Try adding a little orange blossom water to your favorite iced tea, for a lovely aroma, suggests Jupiter. Jim Leff notes that orange blossoms are an essential ingredient in Moroccan-style mint tea.

Marsha shares her recipe for a version of Ramos Gin Fizz with orange flower water: For 2 drinks, mix 1.5 oz fresh lemon juice, 2 tsp powdered sugar, and 2 tsp bar sugar well in a shaker. Add cracked ice, and the following, in this order: 3 oz gin, 1 egg white, 4 oz milk, and 10-12 drops orange flower water. Shake very thoroughly, and serve in fizz glasses.

Orange flower water goes wonderfully with fresh fruit. Splash a little on a citrus salad (along with some fresh mint), or add to simple syrup for drizzling over fruit.

Orange flower water also lends a subtle, haunting flavor to custards–try adding a couple teaspoons to ice cream, panna cotta, or rice pudding recipes.

In baking, orange flower water is especially good added to the syrup for baklava (Jupiter); and in brownies with orange zest and cinnamon (eaters will never guess the “mystery” ingredient, says Fleur).

Claudia Roden’s “The New Book of Middle Eastern Food,” includes a wonderfully refreshing salad of green lettuce and sliced oranges, simply dressed with olive oil, fresh-squeezed orange and lemon juices, and a bit of orange flower water.

Orange flower water can often be found at specialty and Middle Eastern groceries, or order online.

Board Links: Orange Blossom Water

Herb Butters

Herb butters are great for flavoring vegetables, fish, meats, summer corn–anything that might be enhanced by a pat of butter and some fresh herbs or garlic–in other words, most everything!

Preparation is as simple as mixing softened butter with a bit of minced fresh herb leaves and chilling (or forming into a log, wrapping well, and freezing, so you can slice off a pat or two whenever you want). You can use a single herb–tarragon, rosemary, thyme, parsley, etc., depending on what you’ll be serving it with–or combine two or three. Here are some variations.

Garlic paste is a great addition, but be sure to use a light hand, says rtmonty.

Lemon butter (use the zest and some juice), lemon garlic butter, or lemon garlic parsley butter (julieswan).

Mrs. Dash (an herbal salt-free seasoning) whipped into soft butter. Note: this needs to “age” a bit, says LisaAZ.

Shallots, fresh lemon juice, and parsley make a very traditional combo. If you want to deemphasize the shallot flavor, mince and soak in wine vinegar for 15 minutes, then rinse and let dry on paper towels before incorporating (Karl S).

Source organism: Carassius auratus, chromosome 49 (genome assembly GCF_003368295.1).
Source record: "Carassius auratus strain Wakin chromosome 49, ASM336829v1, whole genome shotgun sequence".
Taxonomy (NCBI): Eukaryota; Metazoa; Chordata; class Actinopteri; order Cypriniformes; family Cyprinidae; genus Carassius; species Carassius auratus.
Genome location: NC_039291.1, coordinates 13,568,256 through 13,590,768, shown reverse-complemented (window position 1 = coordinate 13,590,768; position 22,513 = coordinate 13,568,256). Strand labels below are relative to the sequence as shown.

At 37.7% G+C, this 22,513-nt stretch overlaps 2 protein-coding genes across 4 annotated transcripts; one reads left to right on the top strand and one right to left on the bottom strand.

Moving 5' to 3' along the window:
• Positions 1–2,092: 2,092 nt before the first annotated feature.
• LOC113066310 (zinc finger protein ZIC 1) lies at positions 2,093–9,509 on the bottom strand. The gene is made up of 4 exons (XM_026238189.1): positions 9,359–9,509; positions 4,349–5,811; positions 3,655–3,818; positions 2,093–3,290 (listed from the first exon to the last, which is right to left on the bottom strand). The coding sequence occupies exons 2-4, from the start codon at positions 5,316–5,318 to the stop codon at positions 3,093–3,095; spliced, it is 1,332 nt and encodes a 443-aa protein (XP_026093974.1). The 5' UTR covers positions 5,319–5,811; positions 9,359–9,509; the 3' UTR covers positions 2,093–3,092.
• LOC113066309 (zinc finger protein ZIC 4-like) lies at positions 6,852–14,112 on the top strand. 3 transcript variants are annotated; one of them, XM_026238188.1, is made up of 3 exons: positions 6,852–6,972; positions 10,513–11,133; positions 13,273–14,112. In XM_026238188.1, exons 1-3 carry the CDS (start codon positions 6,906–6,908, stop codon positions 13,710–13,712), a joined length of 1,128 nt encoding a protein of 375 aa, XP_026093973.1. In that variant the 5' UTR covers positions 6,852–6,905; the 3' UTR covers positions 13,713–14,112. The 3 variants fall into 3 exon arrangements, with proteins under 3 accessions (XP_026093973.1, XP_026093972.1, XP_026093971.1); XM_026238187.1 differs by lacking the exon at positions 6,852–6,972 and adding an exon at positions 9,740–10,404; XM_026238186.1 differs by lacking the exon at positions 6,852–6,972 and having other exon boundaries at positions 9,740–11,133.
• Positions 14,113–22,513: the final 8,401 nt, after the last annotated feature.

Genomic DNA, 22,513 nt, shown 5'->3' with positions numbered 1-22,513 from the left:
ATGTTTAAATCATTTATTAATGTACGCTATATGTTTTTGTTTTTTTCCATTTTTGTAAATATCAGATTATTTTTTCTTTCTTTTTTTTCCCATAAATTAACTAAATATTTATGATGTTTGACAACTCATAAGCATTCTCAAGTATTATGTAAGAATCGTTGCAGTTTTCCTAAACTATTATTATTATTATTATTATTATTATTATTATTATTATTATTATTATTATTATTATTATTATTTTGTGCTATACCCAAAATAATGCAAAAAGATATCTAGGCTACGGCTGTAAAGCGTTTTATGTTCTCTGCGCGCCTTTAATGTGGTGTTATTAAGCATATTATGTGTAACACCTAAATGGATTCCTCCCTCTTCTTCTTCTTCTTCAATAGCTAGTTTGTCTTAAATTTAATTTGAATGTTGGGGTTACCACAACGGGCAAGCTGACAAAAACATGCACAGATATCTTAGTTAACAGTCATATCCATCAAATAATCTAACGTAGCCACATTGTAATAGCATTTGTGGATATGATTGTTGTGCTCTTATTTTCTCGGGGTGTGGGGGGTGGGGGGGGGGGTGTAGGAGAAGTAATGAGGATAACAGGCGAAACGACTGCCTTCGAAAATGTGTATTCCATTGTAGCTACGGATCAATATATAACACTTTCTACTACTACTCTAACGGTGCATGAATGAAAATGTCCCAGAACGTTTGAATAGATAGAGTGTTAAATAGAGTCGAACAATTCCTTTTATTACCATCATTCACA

rtmonty also likes to add few anchovy fillets along with one of the herbs.

Board Links: Herb butters–need your suggestions

Brandied Sour Cherries, for Superior Cocktail Garnishes and More

Homemade brandied sour cherries are a mega-step up from commercial maraschino cherries as a garnish for cocktails. They’re also wonderful in their own right as as topping for ice cream and other desserts. And if you steep with good brandy, you’re left with wonderful cherry brandy (as a byproduct!)

It’s a simple process. Here are some methods:

Use pitted or unpitted sour cherries. If you do pit, retain some pits to add to the brandy (they add a lot of additional flavor). Leave the cherries whole with stems–they’re very pretty for garnishing drinks.

For each pound of sour cherries, use 2 cups of brandy and 3/4 cup of sugar. Mix in quart jar and hold for one month in a cool pantry before using. Store in the refrigerator after the first month (JudiAU).

Some prefer to steep in maraschino liqueur, a not-too-sweet liqueur made from Dalmation marasca cherries (Stock and Luxardo are two widely available brands). Whether using brandy or maraschino, sugar isn’t necessary; just pack a sterilized jar with cherries, cover with brandy or liqueur, and place in a cool, dark place for a month or so. After opening, store in the refrigerator.

While using fresh sour cherries is preferable, their season is short, and they’re not available everywhere. Dried sour cherries plump up nicely in brandy, and still beat chemical-laden commercial maraschino cherries every time (MC Slim JB).

Board Links: Brandied Sour Cherries
Anyone starting any summer time liqueurs and cordials?

Trader Joe’s Canned Smoked Trout

We don’t want to start a run on your TJ’s store, but word has it that this product is being discontinued. The can contains a nice portion for one person. The trout is packed in Canola oil, and very tasty. Some stores still have a supply on the shelves.

Board Links: Trader Joes discountinued its canned smoked trout:(–anyone else sell this?

Jarred Vodka Sauce

Vodka sauce is delicious over any pasta. And there are are some decent-tasting jarred brands–which can be made even better by adding crushed red pepper, some crab meat, or sauteed prosciutto. Here are some good brands:

Patsy’s Vodka Sauce.

Rao’s is a popular but pricey choice.

Trader Joe’s Organic Vodka Sauce is a delicious low-cost alternative.

Cento is made with San Marzano tomatoes (very good, plus not as high calorie as some other brands).

Victoria brand, from Brooklyn, costs $6.99 a jar and is better than Rao’s, says emdb. Find it at Big Y stores and Stop & Shops in the northeast.

Board Links: Recommendations…jarred vodka sauce